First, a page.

How do people acquire the disease of addiction?
Often children or young adults are inadvertently exposed to addictive drugs, through other addicted individuals. Many people are exposed to prescription pain medications that, until recently, were not widely recognized for their addictive potential. Many begin using drugs as a way to cope with life stresses or mental health disorders without the intent of long term use. Some people are suffering so much that whether they are at risk of becoming addicted to a drug or not is not of concern because they cannot process such thoughts. Overlapping all of this, there are inherent differences, possibly largely genetically driven, in which people have different sensitivity to drugs and their addictive potential. Some people are hooked with even one exposure to an addictive drug.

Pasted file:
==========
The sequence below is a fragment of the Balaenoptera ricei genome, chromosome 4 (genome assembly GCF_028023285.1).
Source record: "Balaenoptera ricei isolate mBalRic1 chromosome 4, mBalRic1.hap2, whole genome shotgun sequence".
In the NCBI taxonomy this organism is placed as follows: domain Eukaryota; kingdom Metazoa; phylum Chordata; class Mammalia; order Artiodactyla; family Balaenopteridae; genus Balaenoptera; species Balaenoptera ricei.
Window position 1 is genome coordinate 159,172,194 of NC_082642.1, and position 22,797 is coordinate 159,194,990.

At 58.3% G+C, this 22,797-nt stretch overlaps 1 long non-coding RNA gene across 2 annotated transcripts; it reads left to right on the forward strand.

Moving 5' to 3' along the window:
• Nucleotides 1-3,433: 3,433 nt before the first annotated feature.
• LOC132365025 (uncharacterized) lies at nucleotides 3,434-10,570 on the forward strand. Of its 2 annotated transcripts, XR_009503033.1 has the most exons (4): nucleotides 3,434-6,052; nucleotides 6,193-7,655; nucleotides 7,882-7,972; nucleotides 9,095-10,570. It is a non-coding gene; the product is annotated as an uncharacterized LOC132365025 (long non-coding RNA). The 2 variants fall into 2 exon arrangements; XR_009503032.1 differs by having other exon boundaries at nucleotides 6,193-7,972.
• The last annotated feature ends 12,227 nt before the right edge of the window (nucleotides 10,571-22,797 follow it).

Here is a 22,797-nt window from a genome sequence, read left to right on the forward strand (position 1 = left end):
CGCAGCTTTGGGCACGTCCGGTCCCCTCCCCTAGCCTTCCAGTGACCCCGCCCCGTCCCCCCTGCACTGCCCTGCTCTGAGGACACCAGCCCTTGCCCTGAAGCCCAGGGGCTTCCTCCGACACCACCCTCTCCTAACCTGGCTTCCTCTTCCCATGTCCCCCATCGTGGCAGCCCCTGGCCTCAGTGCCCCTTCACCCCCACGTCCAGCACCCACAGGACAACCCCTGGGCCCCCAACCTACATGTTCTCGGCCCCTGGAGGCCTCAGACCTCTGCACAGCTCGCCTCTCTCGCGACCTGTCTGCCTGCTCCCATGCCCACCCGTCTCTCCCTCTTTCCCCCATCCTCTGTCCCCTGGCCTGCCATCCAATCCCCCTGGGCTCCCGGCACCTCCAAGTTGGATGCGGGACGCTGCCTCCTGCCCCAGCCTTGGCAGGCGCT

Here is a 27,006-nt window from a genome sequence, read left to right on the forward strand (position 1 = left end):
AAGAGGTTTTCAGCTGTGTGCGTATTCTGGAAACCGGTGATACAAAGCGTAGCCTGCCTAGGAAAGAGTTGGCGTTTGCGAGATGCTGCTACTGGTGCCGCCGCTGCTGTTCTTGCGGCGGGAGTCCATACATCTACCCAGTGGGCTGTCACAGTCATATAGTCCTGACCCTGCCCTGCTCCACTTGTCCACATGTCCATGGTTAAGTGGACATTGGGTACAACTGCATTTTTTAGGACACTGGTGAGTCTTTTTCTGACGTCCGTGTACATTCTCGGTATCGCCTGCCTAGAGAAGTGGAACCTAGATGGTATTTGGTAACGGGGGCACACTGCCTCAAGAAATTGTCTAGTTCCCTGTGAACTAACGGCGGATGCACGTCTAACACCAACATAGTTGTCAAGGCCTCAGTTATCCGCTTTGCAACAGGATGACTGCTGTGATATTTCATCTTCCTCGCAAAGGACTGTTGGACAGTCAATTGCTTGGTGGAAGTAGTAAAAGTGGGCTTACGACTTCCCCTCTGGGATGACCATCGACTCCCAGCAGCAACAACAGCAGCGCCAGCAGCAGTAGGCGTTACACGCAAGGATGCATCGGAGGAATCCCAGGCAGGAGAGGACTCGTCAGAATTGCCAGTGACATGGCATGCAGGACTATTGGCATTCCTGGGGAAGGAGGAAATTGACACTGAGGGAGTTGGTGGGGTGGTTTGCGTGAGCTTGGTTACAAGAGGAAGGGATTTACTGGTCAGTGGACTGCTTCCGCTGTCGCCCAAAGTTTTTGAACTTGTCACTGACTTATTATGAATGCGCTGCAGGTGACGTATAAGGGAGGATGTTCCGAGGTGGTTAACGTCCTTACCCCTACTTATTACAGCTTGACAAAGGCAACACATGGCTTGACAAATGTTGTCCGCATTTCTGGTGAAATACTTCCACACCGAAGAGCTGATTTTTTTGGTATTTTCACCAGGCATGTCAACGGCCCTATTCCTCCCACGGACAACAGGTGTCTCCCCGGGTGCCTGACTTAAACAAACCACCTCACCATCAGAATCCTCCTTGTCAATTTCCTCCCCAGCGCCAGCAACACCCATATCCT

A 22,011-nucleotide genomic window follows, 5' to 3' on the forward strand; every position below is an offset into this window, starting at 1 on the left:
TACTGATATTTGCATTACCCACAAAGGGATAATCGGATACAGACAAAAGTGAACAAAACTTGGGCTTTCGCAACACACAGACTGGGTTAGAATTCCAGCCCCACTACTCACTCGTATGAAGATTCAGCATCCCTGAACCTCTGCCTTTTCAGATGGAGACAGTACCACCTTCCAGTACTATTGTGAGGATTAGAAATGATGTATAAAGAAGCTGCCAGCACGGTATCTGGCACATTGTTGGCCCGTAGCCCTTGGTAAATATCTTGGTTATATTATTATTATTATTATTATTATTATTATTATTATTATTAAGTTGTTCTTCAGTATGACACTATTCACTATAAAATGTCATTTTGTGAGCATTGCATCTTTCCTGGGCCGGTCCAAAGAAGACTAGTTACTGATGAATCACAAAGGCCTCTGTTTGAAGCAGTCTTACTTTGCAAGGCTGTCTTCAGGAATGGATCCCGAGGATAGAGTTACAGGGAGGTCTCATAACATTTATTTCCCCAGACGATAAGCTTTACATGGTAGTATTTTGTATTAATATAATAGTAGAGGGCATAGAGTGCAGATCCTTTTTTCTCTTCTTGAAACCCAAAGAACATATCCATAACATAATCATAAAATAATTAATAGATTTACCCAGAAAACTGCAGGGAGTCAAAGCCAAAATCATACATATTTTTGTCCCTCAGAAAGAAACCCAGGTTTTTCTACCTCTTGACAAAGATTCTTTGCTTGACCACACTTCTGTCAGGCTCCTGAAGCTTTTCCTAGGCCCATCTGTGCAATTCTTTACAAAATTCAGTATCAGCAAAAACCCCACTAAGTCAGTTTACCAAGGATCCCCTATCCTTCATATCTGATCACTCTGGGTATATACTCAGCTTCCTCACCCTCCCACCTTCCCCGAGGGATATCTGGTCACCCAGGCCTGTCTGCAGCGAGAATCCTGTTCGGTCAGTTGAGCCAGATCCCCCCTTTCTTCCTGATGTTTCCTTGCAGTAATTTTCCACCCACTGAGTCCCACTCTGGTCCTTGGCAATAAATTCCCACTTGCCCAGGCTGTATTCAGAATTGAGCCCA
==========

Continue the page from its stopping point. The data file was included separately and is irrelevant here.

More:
Why do people affected by drug addiction have difficulty getting help?
Drug addiction is a mental health disorder that is inherently self-destructive and creates a lack of self-insight. The disease hijacks a person’s physical actions, cognition, behaviors, and emotions. Addiction takes over the mind and prioritizes getting more drugs above all else. While it may seem to family and friends that ethics and morals are lost, they are suppressed to varying degrees. People often choose drugs over food, sleep, shelter, family, friends, or any sense of integrity. Addicts are likely to shamelessly lie, steal, cheat from anyone. Family and friends are most susceptible, so these are most common victims. People affected with addiction will have lucid moments and are often horrified by their own actions which they cannot control. They may apologize and repent sincerely but the disease almost always takes over again and the behavior repeats.
What is Medication Assisted Therapy?
Medication Assisted Therapy (MAT) is the use of FDA-approved medications for the treatment of substance use disorders.